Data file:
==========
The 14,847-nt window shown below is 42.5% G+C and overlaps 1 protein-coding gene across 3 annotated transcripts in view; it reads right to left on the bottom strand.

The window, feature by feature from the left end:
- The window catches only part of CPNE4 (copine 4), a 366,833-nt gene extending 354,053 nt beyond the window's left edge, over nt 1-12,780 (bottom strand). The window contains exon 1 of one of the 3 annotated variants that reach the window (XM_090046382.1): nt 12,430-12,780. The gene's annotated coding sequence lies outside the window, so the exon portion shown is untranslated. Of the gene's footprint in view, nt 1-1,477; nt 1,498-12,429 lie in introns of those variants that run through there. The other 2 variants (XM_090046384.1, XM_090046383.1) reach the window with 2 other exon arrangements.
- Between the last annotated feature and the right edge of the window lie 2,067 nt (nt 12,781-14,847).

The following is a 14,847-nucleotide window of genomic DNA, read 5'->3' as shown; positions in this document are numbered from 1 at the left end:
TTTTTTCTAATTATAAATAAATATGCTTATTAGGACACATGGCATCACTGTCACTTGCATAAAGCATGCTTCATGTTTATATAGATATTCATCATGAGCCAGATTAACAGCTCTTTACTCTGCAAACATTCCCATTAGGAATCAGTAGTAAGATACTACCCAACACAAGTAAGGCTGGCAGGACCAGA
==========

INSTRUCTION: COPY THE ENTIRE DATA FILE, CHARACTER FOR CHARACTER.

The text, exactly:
The 14,847-nt window shown below is 42.5% G+C and overlaps 1 protein-coding gene across 3 annotated transcripts in view; it reads right to left on the bottom strand.

The window, feature by feature from the left end:
- The window catches only part of CPNE4 (copine 4), a 366,833-nt gene extending 354,053 nt beyond the window's left edge, over nt 1-12,780 (bottom strand). The window contains exon 1 of one of the 3 annotated variants that reach the window (XM_090046382.1): nt 12,430-12,780. The gene's annotated coding sequence lies outside the window, so the exon portion shown is untranslated. Of the gene's footprint in view, nt 1-1,477; nt 1,498-12,429 lie in introns of those variants that run through there. The other 2 variants (XM_090046384.1, XM_090046383.1) reach the window with 2 other exon arrangements.
- Between the last annotated feature and the right edge of the window lie 2,067 nt (nt 12,781-14,847).

The following is a 14,847-nucleotide window of genomic DNA, read 5'->3' as shown; positions in this document are numbered from 1 at the left end:
TTTTTTCTAATTATAAATAAATATGCTTATTAGGACACATGGCATCACTGTCACTTGCATAAAGCATGCTTCATGTTTATATAGATATTCATCATGAGCCAGATTAACAGCTCTTTACTCTGCAAACATTCCCATTAGGAATCAGTAGTAAGATACTACCCAACACAAGTAAGGCTGGCAGGACCAGA